From time to time, I have thought about doing PC repair work as a side business. Recently, I saw a link from Consumerist to an undercover story on Getting Gouged by Geeks (alterative link). The whole episode is available on their web site. After watching it, I have to say that I am disappointed by the spin given by CBC. It’s a bit frightening to think what other stories the media are editing to make a good story.
Let’s look at the first setup: shove a bad DIMM into a PC so that it doesn’t boot. CBC lists this as a “small, common problem“. Then, call out the nerd herd to your house, tape it with your hidden video camera and have a good laugh when they misdiagnose the problem. There’s a few problems with this setup: namely that this is not a common problem. I’ve worked at two companies with various PC hardware manufacturers (and 700+ PCs onsite) and never had a PC not boot with bad memory being the cause. That’s not to say it never happens, but it is rare in my experience. I have, however, encountered memory that has gone bad in a PC. This causes the operating system to crash and the PC to act strangely. Diagnosing this type of problem is usually simple as running a memory test from a boot CD or switching the memory with known good memory.
PCs can take many types of memory and I’m guessing that these technicians do not carry each speed of memory and every capacity: it’s just not practical. The correct way of trying to diagnose it, of course, is to listen to the beeps at POST. The CBC makes fun of one technician who is repeating the beeps, saying [sic] he’s talking to the computer, lol! The joke, however, is on CBC. Repeating the beeps is perfectly logical: he’s probably trying to distinguish which beeps are long and which are short.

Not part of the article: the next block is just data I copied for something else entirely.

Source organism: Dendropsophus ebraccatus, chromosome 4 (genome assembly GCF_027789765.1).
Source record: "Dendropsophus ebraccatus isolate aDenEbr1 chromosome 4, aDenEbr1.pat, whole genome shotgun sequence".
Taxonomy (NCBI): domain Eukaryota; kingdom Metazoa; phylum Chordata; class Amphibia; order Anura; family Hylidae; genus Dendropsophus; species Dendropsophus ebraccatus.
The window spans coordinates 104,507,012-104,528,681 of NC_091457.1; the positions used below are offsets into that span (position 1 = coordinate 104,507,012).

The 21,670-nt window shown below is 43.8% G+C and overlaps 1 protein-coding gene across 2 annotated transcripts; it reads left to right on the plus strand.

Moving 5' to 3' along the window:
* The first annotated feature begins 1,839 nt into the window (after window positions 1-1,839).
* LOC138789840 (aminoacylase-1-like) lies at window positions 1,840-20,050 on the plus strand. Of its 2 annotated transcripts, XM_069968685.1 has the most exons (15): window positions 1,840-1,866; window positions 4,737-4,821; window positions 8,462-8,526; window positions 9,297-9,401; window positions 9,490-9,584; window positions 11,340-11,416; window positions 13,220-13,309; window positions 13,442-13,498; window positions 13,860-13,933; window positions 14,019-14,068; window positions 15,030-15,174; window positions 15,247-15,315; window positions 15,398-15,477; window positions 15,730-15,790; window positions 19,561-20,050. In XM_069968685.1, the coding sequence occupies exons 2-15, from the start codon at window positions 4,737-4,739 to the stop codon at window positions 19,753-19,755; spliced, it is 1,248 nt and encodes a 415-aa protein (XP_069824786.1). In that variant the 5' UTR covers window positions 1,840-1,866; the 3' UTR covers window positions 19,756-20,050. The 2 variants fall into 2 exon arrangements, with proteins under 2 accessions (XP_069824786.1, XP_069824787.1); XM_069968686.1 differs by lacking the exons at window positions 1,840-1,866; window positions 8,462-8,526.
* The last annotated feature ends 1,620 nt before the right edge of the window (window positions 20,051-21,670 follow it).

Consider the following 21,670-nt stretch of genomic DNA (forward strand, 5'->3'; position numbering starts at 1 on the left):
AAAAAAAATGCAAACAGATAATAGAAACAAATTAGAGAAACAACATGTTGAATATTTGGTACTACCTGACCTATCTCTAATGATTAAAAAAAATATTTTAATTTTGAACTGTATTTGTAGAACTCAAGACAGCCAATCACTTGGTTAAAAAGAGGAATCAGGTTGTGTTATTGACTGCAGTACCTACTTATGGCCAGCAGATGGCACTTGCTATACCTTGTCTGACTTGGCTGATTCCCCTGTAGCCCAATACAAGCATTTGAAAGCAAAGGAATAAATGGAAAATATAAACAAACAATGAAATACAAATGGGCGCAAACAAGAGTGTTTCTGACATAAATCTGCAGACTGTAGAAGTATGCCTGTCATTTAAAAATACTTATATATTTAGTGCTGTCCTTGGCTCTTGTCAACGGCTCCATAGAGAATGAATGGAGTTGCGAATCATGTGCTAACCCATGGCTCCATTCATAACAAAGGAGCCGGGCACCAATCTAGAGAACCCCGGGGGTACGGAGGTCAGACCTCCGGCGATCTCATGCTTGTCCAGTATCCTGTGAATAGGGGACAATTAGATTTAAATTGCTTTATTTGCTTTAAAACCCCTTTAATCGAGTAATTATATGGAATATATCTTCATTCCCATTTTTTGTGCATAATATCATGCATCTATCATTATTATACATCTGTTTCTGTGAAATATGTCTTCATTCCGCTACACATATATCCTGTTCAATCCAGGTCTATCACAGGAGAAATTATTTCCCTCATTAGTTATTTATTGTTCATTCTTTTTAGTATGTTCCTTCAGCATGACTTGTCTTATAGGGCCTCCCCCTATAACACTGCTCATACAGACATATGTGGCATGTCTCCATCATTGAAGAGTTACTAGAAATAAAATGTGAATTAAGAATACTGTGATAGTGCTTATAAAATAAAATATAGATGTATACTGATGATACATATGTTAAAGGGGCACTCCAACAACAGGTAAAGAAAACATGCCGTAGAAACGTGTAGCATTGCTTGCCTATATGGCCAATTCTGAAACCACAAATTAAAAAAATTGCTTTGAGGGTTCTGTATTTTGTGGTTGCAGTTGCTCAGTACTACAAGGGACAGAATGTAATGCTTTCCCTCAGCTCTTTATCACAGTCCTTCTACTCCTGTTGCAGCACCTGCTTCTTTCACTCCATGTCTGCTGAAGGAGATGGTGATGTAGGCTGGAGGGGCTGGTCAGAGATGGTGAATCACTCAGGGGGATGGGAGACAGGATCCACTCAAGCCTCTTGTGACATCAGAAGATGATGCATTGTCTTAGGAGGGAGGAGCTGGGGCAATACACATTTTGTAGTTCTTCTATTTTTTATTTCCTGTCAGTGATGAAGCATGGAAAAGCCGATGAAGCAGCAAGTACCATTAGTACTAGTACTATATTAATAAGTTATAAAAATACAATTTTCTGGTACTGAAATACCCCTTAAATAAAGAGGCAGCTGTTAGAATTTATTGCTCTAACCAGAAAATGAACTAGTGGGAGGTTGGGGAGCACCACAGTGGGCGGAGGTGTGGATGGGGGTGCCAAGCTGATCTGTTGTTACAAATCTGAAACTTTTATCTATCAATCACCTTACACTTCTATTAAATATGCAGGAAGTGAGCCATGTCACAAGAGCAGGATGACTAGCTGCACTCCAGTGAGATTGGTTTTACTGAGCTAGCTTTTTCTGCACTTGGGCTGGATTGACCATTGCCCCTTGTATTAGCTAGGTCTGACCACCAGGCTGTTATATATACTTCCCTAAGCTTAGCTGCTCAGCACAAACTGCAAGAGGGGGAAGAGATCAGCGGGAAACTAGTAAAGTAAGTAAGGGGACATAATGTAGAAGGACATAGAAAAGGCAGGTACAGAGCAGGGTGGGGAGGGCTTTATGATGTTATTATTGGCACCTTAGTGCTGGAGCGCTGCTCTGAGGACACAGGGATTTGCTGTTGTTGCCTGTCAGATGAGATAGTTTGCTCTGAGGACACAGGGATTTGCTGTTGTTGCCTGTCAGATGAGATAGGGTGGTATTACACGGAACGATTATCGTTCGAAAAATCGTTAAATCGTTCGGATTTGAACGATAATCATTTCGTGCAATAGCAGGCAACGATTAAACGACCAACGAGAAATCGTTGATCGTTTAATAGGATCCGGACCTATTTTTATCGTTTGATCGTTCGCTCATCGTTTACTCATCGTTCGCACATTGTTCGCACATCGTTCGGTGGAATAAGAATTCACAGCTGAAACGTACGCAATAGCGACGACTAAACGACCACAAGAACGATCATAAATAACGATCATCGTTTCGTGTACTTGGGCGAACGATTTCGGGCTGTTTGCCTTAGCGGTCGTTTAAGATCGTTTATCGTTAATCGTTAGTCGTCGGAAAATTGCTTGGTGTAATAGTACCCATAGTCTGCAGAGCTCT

Example from here:
- No Beeps: Short, No power, Bad CPU/MB, Loose Peripherals
- One Beep: Everything is normal and Computer POSTed fine
- Two Beeps: POST/CMOS Error
- One Long Beep, One Short Beep: Motherboard Problem
- One Long Beep, Two Short Beeps: Video Problem
- One Long Beep, Three Short Beeps: Video Problem
- Three Long Beeps: Keyboard Error
- Repeated Long Beeps: Memory Error
- Continuous Hi-Lo Beeps: CPU Overheating
As you can see, there are two types of “3 beeps”: one for a keyboard error and one for a memory error. One uses a series of “long” beeps; the other “short” beeps. This tech that “talks to the computer” is actually one of the techs that correctly identifies the problem. Of course, this tech cannot be let off the hook: he’s charging $120 for a 1 GB DIMM! CBC detects a ripoff!
Our little nerd friend Steve Gazo from Humber College checks online and proclaims $64.99 for the 1GB, PC3200 DIMM. It’s unclear, however, whether he’s looking at the price in Canadian dollars or US dollars. Take a look at a Google search I ran:
The US prices are lower and the Canadian prices higher. Going on the Internet and looking up a price proves nothing in terms of whether the tech is overcharging or not. Depending on where you go for pricing, you can manipulate the pricing up and down as this article shows:
I can say Vista Ultimate is $179 (OEM version at Newegg), $399 or $602. Someone selling Windows Vista Ultimate at $602 is not necessarily ripping anyone off: you have to put things in context.